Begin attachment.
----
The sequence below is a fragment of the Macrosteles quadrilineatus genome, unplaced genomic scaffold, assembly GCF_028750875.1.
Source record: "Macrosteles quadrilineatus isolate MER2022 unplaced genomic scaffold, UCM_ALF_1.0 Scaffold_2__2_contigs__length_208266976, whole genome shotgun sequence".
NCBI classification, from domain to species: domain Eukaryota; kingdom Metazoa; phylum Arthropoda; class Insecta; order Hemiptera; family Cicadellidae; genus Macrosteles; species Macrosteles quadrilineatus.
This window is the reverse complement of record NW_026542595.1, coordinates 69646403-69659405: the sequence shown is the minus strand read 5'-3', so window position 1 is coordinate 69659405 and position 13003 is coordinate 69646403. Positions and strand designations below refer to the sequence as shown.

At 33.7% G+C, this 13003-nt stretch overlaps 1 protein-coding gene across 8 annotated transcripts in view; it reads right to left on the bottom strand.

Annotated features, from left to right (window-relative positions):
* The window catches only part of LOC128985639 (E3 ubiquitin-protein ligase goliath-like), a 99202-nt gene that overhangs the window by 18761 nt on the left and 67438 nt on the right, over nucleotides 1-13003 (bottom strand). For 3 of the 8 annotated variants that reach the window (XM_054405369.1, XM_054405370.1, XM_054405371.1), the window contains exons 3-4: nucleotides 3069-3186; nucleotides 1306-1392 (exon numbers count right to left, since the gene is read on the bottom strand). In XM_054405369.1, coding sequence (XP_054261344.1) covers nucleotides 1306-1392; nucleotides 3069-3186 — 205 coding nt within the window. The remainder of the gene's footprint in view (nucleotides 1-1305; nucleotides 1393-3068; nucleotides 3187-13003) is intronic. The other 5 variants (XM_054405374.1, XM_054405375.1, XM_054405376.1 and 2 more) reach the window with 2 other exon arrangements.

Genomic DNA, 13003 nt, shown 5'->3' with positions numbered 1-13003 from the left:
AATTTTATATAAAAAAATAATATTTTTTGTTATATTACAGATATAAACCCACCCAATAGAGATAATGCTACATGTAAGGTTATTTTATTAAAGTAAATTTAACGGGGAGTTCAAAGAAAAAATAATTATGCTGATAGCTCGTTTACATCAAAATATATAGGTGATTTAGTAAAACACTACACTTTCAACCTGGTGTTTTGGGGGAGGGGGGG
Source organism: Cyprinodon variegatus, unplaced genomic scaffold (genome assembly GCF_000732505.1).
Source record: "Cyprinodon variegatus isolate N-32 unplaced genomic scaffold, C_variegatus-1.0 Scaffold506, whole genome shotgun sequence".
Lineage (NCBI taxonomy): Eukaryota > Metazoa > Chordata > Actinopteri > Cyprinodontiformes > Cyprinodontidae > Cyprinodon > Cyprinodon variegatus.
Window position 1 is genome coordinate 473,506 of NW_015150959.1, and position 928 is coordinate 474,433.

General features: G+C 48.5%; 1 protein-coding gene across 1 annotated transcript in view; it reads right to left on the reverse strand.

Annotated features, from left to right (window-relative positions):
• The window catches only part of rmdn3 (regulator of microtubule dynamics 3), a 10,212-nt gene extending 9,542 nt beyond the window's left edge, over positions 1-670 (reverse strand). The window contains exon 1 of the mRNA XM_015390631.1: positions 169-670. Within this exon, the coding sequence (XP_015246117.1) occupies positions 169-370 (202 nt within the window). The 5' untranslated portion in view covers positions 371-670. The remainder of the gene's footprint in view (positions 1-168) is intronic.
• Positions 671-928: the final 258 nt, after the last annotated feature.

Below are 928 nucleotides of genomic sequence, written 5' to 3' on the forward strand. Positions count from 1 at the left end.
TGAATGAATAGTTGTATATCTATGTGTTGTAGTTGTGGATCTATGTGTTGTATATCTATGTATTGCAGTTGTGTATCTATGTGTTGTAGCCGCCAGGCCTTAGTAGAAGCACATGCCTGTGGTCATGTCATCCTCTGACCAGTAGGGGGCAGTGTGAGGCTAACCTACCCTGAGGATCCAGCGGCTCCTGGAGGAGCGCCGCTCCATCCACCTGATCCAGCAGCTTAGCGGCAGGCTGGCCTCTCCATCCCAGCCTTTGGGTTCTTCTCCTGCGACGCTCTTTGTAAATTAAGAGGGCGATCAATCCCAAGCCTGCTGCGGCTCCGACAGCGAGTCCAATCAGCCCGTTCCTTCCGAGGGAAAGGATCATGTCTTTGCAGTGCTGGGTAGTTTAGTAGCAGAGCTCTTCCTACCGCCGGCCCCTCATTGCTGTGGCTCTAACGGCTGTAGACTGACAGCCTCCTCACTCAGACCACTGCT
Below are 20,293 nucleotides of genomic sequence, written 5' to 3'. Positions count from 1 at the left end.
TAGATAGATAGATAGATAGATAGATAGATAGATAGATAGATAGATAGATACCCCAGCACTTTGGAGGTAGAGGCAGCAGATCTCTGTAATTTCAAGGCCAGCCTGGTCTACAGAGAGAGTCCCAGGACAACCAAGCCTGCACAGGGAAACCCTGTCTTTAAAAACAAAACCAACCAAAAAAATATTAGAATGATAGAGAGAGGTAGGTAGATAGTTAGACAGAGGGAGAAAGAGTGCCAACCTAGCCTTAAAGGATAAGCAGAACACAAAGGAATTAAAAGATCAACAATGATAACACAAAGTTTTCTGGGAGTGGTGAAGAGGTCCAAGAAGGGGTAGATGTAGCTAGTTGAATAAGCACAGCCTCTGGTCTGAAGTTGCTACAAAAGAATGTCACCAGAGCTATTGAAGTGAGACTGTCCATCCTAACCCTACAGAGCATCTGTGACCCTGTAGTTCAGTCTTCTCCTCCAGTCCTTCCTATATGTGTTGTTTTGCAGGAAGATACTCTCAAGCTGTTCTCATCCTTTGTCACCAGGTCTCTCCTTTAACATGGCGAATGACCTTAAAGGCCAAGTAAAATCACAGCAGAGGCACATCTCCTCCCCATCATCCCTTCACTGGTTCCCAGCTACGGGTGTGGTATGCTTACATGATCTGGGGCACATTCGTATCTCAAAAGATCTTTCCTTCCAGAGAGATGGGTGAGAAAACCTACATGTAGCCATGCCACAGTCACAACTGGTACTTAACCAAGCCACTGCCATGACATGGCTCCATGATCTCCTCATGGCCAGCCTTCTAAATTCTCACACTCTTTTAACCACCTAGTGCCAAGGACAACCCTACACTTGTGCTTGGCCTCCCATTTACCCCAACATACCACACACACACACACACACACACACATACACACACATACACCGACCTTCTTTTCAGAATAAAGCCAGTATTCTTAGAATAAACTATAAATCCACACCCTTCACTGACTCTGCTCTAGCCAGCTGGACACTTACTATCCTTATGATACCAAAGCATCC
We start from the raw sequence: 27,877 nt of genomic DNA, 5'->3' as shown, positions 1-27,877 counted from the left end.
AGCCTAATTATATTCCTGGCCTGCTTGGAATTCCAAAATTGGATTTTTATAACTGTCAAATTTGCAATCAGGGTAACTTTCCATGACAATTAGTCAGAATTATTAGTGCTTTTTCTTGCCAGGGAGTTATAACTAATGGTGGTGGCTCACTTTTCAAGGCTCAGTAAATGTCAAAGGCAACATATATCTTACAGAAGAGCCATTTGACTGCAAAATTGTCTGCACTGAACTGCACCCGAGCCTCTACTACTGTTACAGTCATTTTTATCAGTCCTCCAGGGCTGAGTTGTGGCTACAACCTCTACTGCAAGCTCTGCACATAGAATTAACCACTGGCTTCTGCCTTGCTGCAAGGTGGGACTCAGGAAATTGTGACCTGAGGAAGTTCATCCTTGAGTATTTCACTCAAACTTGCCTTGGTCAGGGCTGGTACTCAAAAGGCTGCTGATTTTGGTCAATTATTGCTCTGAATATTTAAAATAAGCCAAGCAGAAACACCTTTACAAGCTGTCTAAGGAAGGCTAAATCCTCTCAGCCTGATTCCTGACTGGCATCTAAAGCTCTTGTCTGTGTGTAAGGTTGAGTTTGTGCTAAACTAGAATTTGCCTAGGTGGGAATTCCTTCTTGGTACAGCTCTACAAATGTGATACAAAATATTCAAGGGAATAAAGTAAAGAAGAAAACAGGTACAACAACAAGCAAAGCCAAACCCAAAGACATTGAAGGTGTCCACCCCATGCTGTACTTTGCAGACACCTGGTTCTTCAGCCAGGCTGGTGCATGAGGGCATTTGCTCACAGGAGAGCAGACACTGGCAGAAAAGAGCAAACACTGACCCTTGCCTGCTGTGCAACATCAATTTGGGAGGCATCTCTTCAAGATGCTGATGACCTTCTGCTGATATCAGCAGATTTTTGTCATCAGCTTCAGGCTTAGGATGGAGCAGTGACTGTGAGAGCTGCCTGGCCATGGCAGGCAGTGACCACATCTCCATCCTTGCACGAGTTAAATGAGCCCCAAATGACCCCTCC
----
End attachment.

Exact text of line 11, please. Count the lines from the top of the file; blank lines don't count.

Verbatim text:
Source record: "Cyprinodon variegatus isolate N-32 unplaced genomic scaffold, C_variegatus-1.0 Scaffold506, whole genome shotgun sequence".